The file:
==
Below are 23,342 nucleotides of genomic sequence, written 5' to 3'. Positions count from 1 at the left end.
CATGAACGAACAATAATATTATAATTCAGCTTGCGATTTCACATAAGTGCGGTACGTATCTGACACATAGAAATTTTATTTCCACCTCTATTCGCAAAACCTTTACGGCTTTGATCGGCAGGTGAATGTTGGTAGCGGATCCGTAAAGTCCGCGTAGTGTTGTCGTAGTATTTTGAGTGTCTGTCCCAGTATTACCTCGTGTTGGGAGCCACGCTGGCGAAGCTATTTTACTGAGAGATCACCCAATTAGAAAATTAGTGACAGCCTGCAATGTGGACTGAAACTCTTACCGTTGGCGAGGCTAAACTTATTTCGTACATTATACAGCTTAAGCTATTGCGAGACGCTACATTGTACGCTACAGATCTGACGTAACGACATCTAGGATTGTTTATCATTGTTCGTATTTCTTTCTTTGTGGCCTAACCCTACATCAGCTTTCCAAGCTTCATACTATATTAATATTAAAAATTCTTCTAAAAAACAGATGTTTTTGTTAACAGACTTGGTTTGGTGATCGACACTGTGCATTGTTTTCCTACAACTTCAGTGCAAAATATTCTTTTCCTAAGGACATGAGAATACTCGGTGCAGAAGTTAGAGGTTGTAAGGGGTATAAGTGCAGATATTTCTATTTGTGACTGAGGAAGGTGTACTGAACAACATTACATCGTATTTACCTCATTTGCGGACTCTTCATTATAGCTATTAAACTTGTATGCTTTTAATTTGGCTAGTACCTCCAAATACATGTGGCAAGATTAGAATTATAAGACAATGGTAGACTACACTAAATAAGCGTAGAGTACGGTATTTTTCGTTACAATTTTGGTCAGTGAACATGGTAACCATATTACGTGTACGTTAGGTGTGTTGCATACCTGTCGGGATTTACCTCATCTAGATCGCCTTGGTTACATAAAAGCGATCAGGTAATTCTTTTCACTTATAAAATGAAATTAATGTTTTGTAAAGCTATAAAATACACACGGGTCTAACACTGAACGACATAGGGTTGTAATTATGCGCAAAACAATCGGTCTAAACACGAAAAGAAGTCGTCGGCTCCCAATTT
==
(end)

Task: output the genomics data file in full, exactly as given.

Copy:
Below are 23,342 nucleotides of genomic sequence, written 5' to 3'. Positions count from 1 at the left end.
CATGAACGAACAATAATATTATAATTCAGCTTGCGATTTCACATAAGTGCGGTACGTATCTGACACATAGAAATTTTATTTCCACCTCTATTCGCAAAACCTTTACGGCTTTGATCGGCAGGTGAATGTTGGTAGCGGATCCGTAAAGTCCGCGTAGTGTTGTCGTAGTATTTTGAGTGTCTGTCCCAGTATTACCTCGTGTTGGGAGCCACGCTGGCGAAGCTATTTTACTGAGAGATCACCCAATTAGAAAATTAGTGACAGCCTGCAATGTGGACTGAAACTCTTACCGTTGGCGAGGCTAAACTTATTTCGTACATTATACAGCTTAAGCTATTGCGAGACGCTACATTGTACGCTACAGATCTGACGTAACGACATCTAGGATTGTTTATCATTGTTCGTATTTCTTTCTTTGTGGCCTAACCCTACATCAGCTTTCCAAGCTTCATACTATATTAATATTAAAAATTCTTCTAAAAAACAGATGTTTTTGTTAACAGACTTGGTTTGGTGATCGACACTGTGCATTGTTTTCCTACAACTTCAGTGCAAAATATTCTTTTCCTAAGGACATGAGAATACTCGGTGCAGAAGTTAGAGGTTGTAAGGGGTATAAGTGCAGATATTTCTATTTGTGACTGAGGAAGGTGTACTGAACAACATTACATCGTATTTACCTCATTTGCGGACTCTTCATTATAGCTATTAAACTTGTATGCTTTTAATTTGGCTAGTACCTCCAAATACATGTGGCAAGATTAGAATTATAAGACAATGGTAGACTACACTAAATAAGCGTAGAGTACGGTATTTTTCGTTACAATTTTGGTCAGTGAACATGGTAACCATATTACGTGTACGTTAGGTGTGTTGCATACCTGTCGGGATTTACCTCATCTAGATCGCCTTGGTTACATAAAAGCGATCAGGTAATTCTTTTCACTTATAAAATGAAATTAATGTTTTGTAAAGCTATAAAATACACACGGGTCTAACACTGAACGACATAGGGTTGTAATTATGCGCAAAACAATCGGTCTAAACACGAAAAGAAGTCGTCGGCTCCCAATTT